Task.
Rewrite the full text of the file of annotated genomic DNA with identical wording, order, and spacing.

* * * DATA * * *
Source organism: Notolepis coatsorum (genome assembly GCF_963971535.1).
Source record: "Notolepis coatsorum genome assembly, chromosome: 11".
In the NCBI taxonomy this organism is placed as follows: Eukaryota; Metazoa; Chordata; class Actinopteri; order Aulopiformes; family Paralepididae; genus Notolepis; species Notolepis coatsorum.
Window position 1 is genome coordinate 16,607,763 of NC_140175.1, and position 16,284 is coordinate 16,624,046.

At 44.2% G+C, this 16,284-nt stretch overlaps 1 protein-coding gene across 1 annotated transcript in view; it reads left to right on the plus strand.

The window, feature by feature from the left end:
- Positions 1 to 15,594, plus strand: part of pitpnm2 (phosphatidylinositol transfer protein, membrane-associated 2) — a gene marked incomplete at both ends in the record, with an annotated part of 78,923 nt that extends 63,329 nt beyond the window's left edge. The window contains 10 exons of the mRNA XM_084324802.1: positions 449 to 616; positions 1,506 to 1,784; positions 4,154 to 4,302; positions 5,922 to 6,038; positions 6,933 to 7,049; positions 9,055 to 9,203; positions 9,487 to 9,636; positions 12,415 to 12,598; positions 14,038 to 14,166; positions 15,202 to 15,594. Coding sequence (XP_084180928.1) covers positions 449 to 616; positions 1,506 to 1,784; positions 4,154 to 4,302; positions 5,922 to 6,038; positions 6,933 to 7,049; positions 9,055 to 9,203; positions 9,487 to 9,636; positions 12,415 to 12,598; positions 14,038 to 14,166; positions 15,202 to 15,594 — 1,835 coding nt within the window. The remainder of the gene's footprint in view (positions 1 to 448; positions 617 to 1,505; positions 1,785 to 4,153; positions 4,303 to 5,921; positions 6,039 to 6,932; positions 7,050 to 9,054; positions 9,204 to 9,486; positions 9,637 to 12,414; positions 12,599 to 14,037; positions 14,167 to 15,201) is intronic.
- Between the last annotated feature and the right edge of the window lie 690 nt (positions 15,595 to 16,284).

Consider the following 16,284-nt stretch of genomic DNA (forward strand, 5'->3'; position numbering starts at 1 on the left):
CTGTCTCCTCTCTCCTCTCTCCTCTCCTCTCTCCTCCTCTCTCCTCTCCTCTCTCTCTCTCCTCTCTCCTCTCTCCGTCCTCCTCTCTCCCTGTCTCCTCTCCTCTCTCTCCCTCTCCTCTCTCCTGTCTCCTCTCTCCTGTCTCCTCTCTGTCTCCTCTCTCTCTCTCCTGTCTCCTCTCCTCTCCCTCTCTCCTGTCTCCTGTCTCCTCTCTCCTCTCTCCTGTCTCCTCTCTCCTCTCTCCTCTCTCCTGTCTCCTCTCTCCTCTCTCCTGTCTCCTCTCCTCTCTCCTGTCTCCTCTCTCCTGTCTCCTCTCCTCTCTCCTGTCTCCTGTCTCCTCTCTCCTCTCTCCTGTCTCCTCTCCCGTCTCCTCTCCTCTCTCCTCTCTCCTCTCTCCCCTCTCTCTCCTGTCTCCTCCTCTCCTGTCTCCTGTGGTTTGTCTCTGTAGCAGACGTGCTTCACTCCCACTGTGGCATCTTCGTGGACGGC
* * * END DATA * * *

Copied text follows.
Source organism: Notolepis coatsorum (genome assembly GCF_963971535.1).
Source record: "Notolepis coatsorum genome assembly, chromosome: 11".
In the NCBI taxonomy this organism is placed as follows: Eukaryota; Metazoa; Chordata; class Actinopteri; order Aulopiformes; family Paralepididae; genus Notolepis; species Notolepis coatsorum.
Window position 1 is genome coordinate 16,607,763 of NC_140175.1, and position 16,284 is coordinate 16,624,046.

At 44.2% G+C, this 16,284-nt stretch overlaps 1 protein-coding gene across 1 annotated transcript in view; it reads left to right on the plus strand.

The window, feature by feature from the left end:
- Positions 1 to 15,594, plus strand: part of pitpnm2 (phosphatidylinositol transfer protein, membrane-associated 2) — a gene marked incomplete at both ends in the record, with an annotated part of 78,923 nt that extends 63,329 nt beyond the window's left edge. The window contains 10 exons of the mRNA XM_084324802.1: positions 449 to 616; positions 1,506 to 1,784; positions 4,154 to 4,302; positions 5,922 to 6,038; positions 6,933 to 7,049; positions 9,055 to 9,203; positions 9,487 to 9,636; positions 12,415 to 12,598; positions 14,038 to 14,166; positions 15,202 to 15,594. Coding sequence (XP_084180928.1) covers positions 449 to 616; positions 1,506 to 1,784; positions 4,154 to 4,302; positions 5,922 to 6,038; positions 6,933 to 7,049; positions 9,055 to 9,203; positions 9,487 to 9,636; positions 12,415 to 12,598; positions 14,038 to 14,166; positions 15,202 to 15,594 — 1,835 coding nt within the window. The remainder of the gene's footprint in view (positions 1 to 448; positions 617 to 1,505; positions 1,785 to 4,153; positions 4,303 to 5,921; positions 6,039 to 6,932; positions 7,050 to 9,054; positions 9,204 to 9,486; positions 9,637 to 12,414; positions 12,599 to 14,037; positions 14,167 to 15,201) is intronic.
- Between the last annotated feature and the right edge of the window lie 690 nt (positions 15,595 to 16,284).

Consider the following 16,284-nt stretch of genomic DNA (forward strand, 5'->3'; position numbering starts at 1 on the left):
CTGTCTCCTCTCTCCTCTCTCCTCTCCTCTCTCCTCCTCTCTCCTCTCCTCTCTCTCTCTCCTCTCTCCTCTCTCCGTCCTCCTCTCTCCCTGTCTCCTCTCCTCTCTCTCCCTCTCCTCTCTCCTGTCTCCTCTCTCCTGTCTCCTCTCTGTCTCCTCTCTCTCTCTCCTGTCTCCTCTCCTCTCCCTCTCTCCTGTCTCCTGTCTCCTCTCTCCTCTCTCCTGTCTCCTCTCTCCTCTCTCCTCTCTCCTGTCTCCTCTCTCCTCTCTCCTGTCTCCTCTCCTCTCTCCTGTCTCCTCTCTCCTGTCTCCTCTCCTCTCTCCTGTCTCCTGTCTCCTCTCTCCTCTCTCCTGTCTCCTCTCCCGTCTCCTCTCCTCTCTCCTCTCTCCTCTCTCCCCTCTCTCTCCTGTCTCCTCCTCTCCTGTCTCCTGTGGTTTGTCTCTGTAGCAGACGTGCTTCACTCCCACTGTGGCATCTTCGTGGACGGC